Winter Gritting Experts

Company Usage Guide to Glyphosate August 2018

August 23, 2018

If your company is using weedkillers like Roundup on its grounds then the latest high-profile USA court ruling against Monsanto and their product Roundup, has no doubt got senior managers asking about their company policy and practice on the use of weedkillers. So here we summarise the best practice and requirements for safe and selective use for those in the UK who currently use chemical weedkillers.


Requirements for Safe Use of Weedkiller for UK Companies


Weed_Control_Safety_GRITITAt some point you will have considered the alternatives and decided that a pesticide is needed for your grounds. As well as compliance, what steps do you take to ensure your weedkiller use is as effective as possible and that you are keeping any unwanted effects of a pesticide to a minimum?


The leadking weedkillers contain glyphosate and glyphosate is dangerous if not used carefully. If it gets on the skin it can cause irritation and dermatitis. if it is breathed in it can also cause oral and throat discomfort. Eye exposure may lead to mild conjunctivitis and if it is somehow swallowed it will cause corrosion of the throat and could lead to kidney or liver failure.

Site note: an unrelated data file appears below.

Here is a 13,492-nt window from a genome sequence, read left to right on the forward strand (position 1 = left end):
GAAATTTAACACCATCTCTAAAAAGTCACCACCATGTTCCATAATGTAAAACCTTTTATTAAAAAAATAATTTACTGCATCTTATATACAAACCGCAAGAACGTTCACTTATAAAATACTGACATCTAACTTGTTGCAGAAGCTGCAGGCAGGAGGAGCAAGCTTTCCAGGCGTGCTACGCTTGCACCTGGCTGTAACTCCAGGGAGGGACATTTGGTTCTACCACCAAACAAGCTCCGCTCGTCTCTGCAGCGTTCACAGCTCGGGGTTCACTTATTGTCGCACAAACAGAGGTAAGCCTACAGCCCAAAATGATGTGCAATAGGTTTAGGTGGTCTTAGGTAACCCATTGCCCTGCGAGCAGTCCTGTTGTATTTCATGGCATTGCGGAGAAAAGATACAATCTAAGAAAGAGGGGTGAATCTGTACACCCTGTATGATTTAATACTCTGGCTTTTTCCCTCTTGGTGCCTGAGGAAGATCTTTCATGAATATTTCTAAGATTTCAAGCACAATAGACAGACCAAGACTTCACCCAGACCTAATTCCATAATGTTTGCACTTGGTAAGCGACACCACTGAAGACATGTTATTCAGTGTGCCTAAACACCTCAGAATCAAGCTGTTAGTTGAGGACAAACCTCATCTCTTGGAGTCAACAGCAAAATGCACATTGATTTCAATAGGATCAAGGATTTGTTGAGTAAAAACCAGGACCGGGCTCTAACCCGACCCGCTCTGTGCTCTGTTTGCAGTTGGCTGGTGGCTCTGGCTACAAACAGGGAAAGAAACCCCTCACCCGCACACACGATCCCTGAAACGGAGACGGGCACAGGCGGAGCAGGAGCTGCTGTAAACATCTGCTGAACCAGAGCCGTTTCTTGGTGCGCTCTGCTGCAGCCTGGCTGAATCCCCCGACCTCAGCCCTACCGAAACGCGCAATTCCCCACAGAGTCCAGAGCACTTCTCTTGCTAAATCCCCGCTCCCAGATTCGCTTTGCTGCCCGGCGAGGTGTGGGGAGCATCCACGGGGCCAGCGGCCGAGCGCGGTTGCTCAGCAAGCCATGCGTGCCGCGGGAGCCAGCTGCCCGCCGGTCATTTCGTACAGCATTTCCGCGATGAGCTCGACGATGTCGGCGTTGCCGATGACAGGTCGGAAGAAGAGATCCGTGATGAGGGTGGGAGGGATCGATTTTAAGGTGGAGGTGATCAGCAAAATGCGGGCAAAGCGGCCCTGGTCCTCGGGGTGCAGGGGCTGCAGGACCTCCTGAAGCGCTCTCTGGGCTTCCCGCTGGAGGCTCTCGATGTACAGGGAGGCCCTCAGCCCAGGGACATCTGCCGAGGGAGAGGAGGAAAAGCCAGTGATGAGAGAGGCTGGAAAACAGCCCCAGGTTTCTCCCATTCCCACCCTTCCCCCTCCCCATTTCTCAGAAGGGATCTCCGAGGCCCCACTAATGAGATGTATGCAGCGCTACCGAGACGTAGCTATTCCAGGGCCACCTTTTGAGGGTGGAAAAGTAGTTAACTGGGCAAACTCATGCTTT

In the UK, anyone using a professional pesticide must have a recognised specified certificate (previously known as a ‘Certificate of Competence’. Someone in the business or your contractor needs to be PA qualified and maintain their training (PA1 introduction plus the appropriate equipment use e.g. PA6 for knapsack sprayers).

Larger spraying equipment must all be formally NSTS tested.  Knapsacks, handheld and pedestrian equipment need to be inspected and maintained by a competent person and a formal record kept. 

There are extensive requirements and codes of practices for the storage, preparation and application of pesticides and controlling exposure to pesticides: 

  • Grounds maintenance companies like GRITIT GM are professionally trained in commercial weed management and will be following these practices
  • Professional bodies such as Lantra run comprehensive training programmes on the regulations, risks, safety measures and dealing with incidents
  • The Pesticides – Code of practice governs using plant protection products. (Department for Environment, Food and Rural Affairs (Defra), the Health and Safety Commission (HSC) and the National Assembly for Wales Environment, Planning and Countryside Department